Two words sum up Tampa Bay’s arts scene: radiant and hip. A stroll along the Tampa Riverwalk reveals a city where creativity abounds. Latin music provides a soundtrack to step to, outdoor Zumba classes invite observers to join in, sidewalk art shows pop up for pondering and majestic public sculptures watch over it all.
From downtown’s Curtis Hixon Waterfront Park, the Tampa Riverwalk winds upstream along the Hillsborough River to Water Works Park in Tampa Heights and downstream to the South Plaza in the Channel District. The Tampa Riverwalk is where families meet, lovers walk hand-in-hand and cyclists and runners get some exercise. It’s hard to resist the beauty here. Especially dramatic is the scene across the river where the University of Tampa’s silver minarets glisten in the sun and shimmer at night.
The best place to start your exploration of Tampa Bay’s arts scene is at the Riverwalk. From there? Simply follow the hum of art, culture and life.
Begin your arts and culture tour on the south end of the Tampa Riverwalk, where the Tampa Bay History Center reveals the colorful human history that has shaped the area, from native inhabitants to Spanish conquistadors. Travel back to the times of Florida’s first people, European exploration, cracker cattle ranchers and booming cigar factory days. You’ll think you’ve been transported to the 1920s as you walk through a replica cigar store of that era and immersed yourself in the scents, sights, cultural influences and politics of growing immigrant communities. Fair warning: you’ll likely have a yen for Cuban cuisine after a turn through the cigar store, but it’s easy to feed your craving at the Columbia Café. A sister site of the award-winning Columbia Restaurant, Florida’s oldest restaurant, the café is a delicious treat offering Cuban classics at the museum.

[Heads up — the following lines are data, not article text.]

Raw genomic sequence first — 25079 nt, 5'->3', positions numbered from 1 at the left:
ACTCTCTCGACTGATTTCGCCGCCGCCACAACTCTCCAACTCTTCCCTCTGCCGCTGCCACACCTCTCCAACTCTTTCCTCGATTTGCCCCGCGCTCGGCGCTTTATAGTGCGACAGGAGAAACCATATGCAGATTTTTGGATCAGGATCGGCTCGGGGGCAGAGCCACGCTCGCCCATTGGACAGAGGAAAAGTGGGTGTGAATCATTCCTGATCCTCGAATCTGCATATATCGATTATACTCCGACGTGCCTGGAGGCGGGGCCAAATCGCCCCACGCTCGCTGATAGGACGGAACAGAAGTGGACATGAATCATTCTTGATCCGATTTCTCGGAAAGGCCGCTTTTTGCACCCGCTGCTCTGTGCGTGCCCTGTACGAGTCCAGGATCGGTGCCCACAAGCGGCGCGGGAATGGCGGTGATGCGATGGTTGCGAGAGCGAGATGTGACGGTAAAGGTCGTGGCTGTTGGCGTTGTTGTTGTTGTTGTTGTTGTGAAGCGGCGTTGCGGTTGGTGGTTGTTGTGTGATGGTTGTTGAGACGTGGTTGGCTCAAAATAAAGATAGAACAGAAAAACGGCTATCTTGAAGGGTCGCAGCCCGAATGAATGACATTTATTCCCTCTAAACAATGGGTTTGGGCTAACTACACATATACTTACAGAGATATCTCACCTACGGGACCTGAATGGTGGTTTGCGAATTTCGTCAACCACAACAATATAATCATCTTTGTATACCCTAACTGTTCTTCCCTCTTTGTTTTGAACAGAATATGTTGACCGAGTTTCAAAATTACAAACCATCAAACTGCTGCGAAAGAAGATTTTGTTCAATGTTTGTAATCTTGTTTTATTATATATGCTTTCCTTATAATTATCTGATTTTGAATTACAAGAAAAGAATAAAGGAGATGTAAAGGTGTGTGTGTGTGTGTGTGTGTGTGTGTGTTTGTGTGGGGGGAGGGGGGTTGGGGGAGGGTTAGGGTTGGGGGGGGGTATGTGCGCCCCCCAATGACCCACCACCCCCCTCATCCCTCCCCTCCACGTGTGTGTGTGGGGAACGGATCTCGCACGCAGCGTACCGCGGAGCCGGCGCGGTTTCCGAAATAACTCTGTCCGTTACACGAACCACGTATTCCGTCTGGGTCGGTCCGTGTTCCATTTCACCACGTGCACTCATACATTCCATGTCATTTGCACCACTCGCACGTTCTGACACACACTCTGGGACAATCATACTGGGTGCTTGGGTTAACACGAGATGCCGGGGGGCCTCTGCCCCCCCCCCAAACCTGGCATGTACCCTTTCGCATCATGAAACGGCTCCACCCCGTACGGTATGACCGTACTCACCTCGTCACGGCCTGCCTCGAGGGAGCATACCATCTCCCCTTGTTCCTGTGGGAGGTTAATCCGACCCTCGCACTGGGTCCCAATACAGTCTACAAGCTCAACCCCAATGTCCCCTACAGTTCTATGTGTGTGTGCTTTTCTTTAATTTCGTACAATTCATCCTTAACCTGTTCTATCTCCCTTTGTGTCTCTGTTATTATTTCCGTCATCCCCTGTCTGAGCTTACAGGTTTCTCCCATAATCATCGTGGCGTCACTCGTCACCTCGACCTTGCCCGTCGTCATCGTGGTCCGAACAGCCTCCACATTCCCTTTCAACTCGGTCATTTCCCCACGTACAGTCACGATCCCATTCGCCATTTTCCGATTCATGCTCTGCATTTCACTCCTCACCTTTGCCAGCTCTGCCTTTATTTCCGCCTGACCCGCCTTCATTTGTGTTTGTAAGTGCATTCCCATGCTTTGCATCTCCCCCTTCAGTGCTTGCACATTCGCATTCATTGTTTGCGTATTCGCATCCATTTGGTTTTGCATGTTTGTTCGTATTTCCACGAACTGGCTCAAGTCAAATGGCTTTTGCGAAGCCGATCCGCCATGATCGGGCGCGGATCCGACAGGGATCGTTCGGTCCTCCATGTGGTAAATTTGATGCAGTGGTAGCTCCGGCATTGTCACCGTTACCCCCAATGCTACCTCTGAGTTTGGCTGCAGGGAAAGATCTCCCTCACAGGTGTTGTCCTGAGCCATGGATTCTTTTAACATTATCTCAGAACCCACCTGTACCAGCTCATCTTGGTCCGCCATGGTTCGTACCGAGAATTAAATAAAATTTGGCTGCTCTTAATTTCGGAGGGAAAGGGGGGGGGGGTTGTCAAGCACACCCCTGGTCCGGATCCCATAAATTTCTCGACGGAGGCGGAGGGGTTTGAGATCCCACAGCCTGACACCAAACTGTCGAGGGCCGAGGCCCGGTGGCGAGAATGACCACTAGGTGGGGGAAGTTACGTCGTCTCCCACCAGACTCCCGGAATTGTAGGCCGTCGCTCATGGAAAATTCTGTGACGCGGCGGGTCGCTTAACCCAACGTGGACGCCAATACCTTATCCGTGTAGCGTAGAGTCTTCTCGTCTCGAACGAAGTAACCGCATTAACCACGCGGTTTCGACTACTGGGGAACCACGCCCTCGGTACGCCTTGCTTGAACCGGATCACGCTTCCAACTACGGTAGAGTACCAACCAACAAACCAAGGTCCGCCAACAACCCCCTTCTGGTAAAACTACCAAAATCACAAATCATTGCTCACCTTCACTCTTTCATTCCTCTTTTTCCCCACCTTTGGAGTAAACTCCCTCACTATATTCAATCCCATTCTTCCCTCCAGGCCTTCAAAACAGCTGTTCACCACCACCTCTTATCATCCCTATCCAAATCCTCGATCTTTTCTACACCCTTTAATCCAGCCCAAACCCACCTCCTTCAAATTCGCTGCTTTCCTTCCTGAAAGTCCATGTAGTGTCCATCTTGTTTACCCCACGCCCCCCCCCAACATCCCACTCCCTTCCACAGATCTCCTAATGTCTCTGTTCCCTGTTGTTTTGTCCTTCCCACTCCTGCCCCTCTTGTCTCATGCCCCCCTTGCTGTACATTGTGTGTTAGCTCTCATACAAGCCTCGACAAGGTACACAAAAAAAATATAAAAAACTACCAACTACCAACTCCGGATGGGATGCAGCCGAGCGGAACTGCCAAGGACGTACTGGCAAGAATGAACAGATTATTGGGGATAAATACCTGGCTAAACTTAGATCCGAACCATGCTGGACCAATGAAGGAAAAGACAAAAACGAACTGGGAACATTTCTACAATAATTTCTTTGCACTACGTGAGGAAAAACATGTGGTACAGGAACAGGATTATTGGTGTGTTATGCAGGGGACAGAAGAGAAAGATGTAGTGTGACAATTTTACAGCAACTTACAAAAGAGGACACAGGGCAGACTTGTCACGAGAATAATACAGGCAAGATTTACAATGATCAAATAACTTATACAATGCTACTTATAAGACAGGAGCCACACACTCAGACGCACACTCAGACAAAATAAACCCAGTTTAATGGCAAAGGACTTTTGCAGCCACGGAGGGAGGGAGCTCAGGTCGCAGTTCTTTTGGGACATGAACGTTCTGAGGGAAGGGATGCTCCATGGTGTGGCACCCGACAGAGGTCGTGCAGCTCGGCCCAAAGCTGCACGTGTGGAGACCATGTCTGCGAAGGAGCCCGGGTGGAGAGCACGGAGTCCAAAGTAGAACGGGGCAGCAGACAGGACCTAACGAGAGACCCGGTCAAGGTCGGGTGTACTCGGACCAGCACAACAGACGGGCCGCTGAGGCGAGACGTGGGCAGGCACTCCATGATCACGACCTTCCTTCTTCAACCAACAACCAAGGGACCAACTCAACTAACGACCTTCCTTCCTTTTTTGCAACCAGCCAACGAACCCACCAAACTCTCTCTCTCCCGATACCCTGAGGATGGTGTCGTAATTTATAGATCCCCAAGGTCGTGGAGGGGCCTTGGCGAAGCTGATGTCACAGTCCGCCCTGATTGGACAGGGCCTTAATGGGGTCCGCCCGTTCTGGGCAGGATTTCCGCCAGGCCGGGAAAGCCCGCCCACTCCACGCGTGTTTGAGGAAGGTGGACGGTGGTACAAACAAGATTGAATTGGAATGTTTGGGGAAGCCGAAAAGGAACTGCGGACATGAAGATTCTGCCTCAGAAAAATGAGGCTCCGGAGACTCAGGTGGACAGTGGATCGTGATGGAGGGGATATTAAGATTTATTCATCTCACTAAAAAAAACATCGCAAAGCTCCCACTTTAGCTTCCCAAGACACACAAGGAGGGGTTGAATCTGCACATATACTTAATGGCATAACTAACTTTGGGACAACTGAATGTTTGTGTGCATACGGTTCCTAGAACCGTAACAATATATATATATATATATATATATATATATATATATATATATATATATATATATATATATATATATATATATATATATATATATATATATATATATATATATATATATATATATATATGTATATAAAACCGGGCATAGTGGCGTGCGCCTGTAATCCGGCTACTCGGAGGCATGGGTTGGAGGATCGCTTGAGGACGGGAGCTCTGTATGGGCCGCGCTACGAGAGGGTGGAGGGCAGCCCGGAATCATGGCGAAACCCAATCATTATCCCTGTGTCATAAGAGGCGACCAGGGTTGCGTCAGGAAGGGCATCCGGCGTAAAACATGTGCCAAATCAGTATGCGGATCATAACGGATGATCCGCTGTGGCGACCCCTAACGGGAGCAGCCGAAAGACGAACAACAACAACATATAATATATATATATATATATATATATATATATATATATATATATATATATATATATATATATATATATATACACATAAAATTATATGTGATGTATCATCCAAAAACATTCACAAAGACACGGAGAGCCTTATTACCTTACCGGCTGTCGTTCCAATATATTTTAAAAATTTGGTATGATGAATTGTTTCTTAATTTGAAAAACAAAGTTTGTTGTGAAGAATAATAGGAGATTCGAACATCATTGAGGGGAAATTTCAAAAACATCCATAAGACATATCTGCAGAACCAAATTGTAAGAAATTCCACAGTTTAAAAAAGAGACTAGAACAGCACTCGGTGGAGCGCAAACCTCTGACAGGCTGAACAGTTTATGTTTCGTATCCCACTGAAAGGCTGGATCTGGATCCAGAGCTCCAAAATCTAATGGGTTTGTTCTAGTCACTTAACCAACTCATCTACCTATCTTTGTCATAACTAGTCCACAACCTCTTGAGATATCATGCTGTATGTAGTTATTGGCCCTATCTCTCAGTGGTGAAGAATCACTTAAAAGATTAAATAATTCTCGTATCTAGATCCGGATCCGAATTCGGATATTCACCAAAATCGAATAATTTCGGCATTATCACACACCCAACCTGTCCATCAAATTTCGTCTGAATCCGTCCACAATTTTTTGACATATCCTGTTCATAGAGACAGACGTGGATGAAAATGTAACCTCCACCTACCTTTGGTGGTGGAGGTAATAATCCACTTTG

Photo Credit: Richard Barnes
Head north to Curtis Hixon Waterfront Park, where you’ll find the Tampa Museum of Art, which has provided innovative visual art since 1979 through classical, modern and contemporary pieces. The museum features visiting shows by world-renowned artists and showcases a permanent collection of more than 100 works that highlight the aesthetics of the human form. Paintings, sculpture and drawings by Picasso, Renoir, Cassatt, Rivera, Lichtenstein and Degas are on display. Outside is just as impressive as inside, especially after the sun sets behind the nearby minarets. The modern, rectangular building becomes an illuminated sculpture at night. Embedded in the museum’s long exterior, facing the water, is Leo Villareal’s Sky: Tampa, a luminous, 14,000 LED light installation that glows in shifting shades of electric blue, hot pink, bright violet and red every evening.
Next door is a special place for kids. The dynamic Glazer Children’s Museum captivates kids with interactive activities that enhance imagination, creativity and play. The museum triggers curiosity and imagination at first sight: exterior pops of color that, in some places, erupt from the building. Adults and kids alike can answer the question, How does that work?, in the Engineers’ Workshop, where young inventors are welcome to tinker with blocks and experiment with solar and wind power. The budding writer can publish a computerized newspaper, while entertainers produce a live weather forecast or create their own stage play using costumes and a system to control lights, sounds and even applause.